Feature: Are We Still Domesticating the Wolf?
Modern wolves are being drawn to human sources of food, with serious implications for their evolution and conservation, as well as for ecosystems and humans communities in general.
Feature: Along Came a Spider
Genetic studies reveal that trapdoor spiders colonised Kangaroo Island after surviving a remarkable rafting journey from South Africa.
Feature: A Plasmid Goes Viral
No one really knows how viruses evolved, but scientists looking for Antarctic viruses from extremely cold and salty lakes have discovered new clues.
Browse: Little Gap in Tooth Evolution
Teeth may have evolved earlier than previously recognised following the latest discovery from the rich Devonian fossil site at Gogo in the Kimberleys.
Browse: Moa Affected Plant Evolution
Browse: Dingo Skull Resists Cross-Breeding Browse: Evolution Goes Back to the Drawing Board
Browse: Sea Snakes Have Extra Sense Browse: Plants Respond to Touch
Browse: Evolution Has Spared Some Organs from Cancer Browse: Devil’s Bigger Extinct Cousin Discovered
Browse: Wren DNA Reshapes NZ Geological Theory Browse: Prehistoric Whale Fossil Reveals How Whales Evolved Baleen
Browse: New Zealand fish and chips hold human DNA clues Browse: Australia’s Giant Flightless Fowl’s Far-Flung Family
Cool Careers: Darwinian Relic Survives
DNA analysis reveals that a species with a significant place in scientific history may not be extinct after all.
Cool Careers: Learning about Life from Waves
Nail Akhmediev believes that the creation of rogue waves at sea could be a useful template for the conditions that gave rise to life on Earth.
Fossil File: Scans Reveal Our Fishy Ancestry
A synchrotron scan of a 400 million-year-old fish has revealed how far back our own facial structures evolved, and a 28 million-year-old toothed whale fossil has revealed the origins of echolocation in modern whales.
Fossil File: The Rise of Arthropods
Spectacular arthropod fossils have shed light on their early anatomy, and might one day help resolve the mystery of their distant origins.
Fossil File: The Placoderm Renaissance
Placoderm fish were once thought to be an evolutionary dead end, but new evidence is rewriting their importance to the ancestry of all jawed animals – including humans.
Fossil File: The Cutting Edge of Palaeontology
New techniques are enabling palaeontologists to test hypotheses about major evolutionary transitions.
Fossil File: A Gold Medal for the World’s Oldest Life
To enable science to match media coverage of sport, maybe we need to award some gold medals.
Fossil File: The Birth of Filter-Feeding Giants
Naked Skeptic: Darwin’s Aussie Epiphany
Long before he struck upon his theory of natural selection, Charles Darwin experienced a revelation while exploring the Blue Mountains.
Out of this World: Bringing Building Blocks of Life to Earth from Space
New research supports the view that meteorites kickstarted life on Earth, and Australian astronomers have measured how a galaxy’s spin affects its shape.
Quandary: How IVF Is Changing Human History
Since IVF bypasses infertility it must also be having an effect on human evolution.
Simon Says: Deselecting “Evolition”
A report that whooping cough had evaded the current vaccine by mutating epitomises misconceptions about evolution.
Up Close: The cost of cognition: The blessing and curse of human brain complexity
Neuroscientist Prof Seth Grant explains how genetics gave rise to the modern human brain, and how the very complexity that characterises our brains makes them vulnerable to neurological diseases that reveal themselves in mental illness.
Up Close: The necessity of kindness: Altruism in animals and beyond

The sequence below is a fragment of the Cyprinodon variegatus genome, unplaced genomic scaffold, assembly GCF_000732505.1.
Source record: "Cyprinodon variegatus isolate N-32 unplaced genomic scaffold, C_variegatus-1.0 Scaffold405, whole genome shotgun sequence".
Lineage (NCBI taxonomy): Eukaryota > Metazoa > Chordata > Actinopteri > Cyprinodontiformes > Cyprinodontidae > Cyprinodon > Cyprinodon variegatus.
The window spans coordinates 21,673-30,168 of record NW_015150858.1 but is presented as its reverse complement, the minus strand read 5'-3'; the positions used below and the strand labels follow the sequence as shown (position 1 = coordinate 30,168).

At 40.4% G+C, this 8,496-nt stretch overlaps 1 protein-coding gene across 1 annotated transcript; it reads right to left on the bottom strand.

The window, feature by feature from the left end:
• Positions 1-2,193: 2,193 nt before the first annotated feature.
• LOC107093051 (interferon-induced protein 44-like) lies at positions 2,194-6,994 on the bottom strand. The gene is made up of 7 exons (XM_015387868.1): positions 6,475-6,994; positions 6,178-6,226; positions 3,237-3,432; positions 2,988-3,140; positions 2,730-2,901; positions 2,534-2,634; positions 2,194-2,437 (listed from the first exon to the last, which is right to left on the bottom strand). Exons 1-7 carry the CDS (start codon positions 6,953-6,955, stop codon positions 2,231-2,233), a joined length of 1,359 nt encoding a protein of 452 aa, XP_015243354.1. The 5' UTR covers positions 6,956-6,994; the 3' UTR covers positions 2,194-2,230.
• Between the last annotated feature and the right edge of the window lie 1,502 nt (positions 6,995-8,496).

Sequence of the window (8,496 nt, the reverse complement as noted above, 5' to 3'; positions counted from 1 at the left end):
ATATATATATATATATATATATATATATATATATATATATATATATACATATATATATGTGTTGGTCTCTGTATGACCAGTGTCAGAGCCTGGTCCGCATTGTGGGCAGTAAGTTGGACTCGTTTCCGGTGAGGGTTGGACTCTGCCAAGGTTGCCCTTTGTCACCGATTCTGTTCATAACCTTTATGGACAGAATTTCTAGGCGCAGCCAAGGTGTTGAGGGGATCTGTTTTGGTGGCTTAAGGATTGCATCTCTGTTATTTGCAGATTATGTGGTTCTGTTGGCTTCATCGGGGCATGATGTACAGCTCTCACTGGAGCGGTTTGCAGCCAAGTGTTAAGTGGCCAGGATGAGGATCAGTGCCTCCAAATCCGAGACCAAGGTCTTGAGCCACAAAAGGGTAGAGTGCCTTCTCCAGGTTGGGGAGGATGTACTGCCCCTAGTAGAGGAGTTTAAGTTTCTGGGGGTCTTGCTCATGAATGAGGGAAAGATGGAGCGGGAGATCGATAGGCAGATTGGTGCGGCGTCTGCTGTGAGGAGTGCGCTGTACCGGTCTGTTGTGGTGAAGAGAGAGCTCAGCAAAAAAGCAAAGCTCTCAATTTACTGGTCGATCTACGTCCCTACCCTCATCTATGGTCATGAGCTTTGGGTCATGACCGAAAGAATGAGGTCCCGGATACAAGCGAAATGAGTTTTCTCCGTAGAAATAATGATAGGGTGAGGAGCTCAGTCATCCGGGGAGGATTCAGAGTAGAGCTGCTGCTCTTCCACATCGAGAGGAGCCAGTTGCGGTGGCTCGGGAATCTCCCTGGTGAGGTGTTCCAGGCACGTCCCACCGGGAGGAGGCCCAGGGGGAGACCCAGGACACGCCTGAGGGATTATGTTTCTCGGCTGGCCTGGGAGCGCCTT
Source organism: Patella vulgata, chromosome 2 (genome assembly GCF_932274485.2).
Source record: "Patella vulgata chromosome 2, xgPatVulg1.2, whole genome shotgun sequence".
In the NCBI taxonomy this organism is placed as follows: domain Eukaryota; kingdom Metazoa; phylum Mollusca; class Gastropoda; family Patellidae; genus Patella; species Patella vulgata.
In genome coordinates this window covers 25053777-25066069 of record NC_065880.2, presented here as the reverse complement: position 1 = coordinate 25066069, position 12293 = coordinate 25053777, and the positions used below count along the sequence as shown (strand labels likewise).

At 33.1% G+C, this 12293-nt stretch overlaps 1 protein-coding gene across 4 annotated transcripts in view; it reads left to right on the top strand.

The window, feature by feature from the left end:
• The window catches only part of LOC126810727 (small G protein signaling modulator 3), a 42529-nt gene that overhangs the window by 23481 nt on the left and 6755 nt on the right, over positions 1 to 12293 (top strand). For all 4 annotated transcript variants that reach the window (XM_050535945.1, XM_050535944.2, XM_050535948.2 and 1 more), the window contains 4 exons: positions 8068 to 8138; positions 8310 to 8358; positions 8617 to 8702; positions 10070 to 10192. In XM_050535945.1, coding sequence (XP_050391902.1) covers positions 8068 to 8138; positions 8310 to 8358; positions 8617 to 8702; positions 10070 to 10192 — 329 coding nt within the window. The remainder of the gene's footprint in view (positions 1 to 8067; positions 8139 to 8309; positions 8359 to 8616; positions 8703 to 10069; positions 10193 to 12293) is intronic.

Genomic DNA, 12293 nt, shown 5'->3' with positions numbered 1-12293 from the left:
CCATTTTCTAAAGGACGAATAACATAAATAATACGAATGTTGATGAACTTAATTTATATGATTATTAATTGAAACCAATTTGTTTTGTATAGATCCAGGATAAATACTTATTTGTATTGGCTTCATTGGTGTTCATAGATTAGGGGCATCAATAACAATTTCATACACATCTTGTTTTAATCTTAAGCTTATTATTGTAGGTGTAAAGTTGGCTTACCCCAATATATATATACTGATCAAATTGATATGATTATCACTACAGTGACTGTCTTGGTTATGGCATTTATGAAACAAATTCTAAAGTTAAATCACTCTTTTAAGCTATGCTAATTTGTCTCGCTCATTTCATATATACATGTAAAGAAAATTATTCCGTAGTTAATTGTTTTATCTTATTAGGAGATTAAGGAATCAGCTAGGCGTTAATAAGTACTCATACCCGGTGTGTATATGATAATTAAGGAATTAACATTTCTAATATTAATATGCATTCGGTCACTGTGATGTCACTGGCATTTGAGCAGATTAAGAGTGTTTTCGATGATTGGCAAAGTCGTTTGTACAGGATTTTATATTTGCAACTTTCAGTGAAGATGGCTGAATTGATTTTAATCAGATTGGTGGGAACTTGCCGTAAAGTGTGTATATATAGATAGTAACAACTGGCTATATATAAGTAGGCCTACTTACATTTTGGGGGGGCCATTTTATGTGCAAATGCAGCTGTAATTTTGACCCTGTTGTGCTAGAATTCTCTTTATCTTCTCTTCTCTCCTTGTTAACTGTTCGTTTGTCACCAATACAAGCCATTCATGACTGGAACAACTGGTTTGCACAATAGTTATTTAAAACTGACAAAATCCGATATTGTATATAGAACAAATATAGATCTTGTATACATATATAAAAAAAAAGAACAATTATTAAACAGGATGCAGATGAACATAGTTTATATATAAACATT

Evolutionary biologist and historian of science Prof Lee Dugatkin joins Dr Andi Horvath to discuss displays of altruism in insects, animals and humans, and how the often harsh evolutionary imperatives of survival can actually accommodate, promote or depend on acts of kindness and justice.
Up Close: Slippery descent: Untangling the complexity of our evolutionary history
Renowned paleoanthropologist Bernard Wood explains how continuing research into fossil and other evidence of our evolutionary history produces insights but also reveals how much we have yet to learn. How good, for example, are we at telling our recent ancestors and close relatives from those of the apes? How can we know how many species preceded our own? And can we tell which of those species are our ancestors, and which are non-ancestral close relatives?
Up Front: A New Twist in the DNA Revolution
Gene drives take genetic modification to the population level, with applications in health, conservation and agriculture, but there are also practical and ethical concerns.
Online Feature: Defining ‘human’ – new fossils provide more questions than answers
Study finds evidence for new evolutionary line of prehistoric humans in East Asia.
Online Feature: Cave of the Monkeys find complicates our Asia story
Did our Asian story just get more complicated?
Online Feature: Fishing in the Desert
Scientists have gone fishing in desert boreholes and found some unique ecosystems and evolutionary adaptations.
Online Feature: Extraordinary 'missing link' fossil fish found in China
Discovery gives us powerful new insights about the building of the human body plan, which began seriously with these ancient fossil fishes.
Online Feature: Of heads and headlines: can a skull doom 14 human species?
A newly discovered 1.8 million-year-old skull from Eastern Europe has been pitched as disproving a decades-old paradigm in human evolution.
Online Feature: Getting to the Root of Enamel Evolution
Scientists have identified how natural selection may have acted to give modern human teeth their thick enamel, one gene at a time.
Online Feature: Temper trap: the genetics of aggression and self-control
A new study concludes that people who are genetically predisposed toward aggression have inefficient functioning in brain regions that control emotions.
Online Feature: Born this way? An evolutionary view of 'gay genes'
New research supports this claim that particular genes influence sexuality.
Online Feature: Why so many domesticated mammals have floppy ears
Take a look at several domesticated mammal species and you might spot a number of similarities between them, including those cute floppy ears.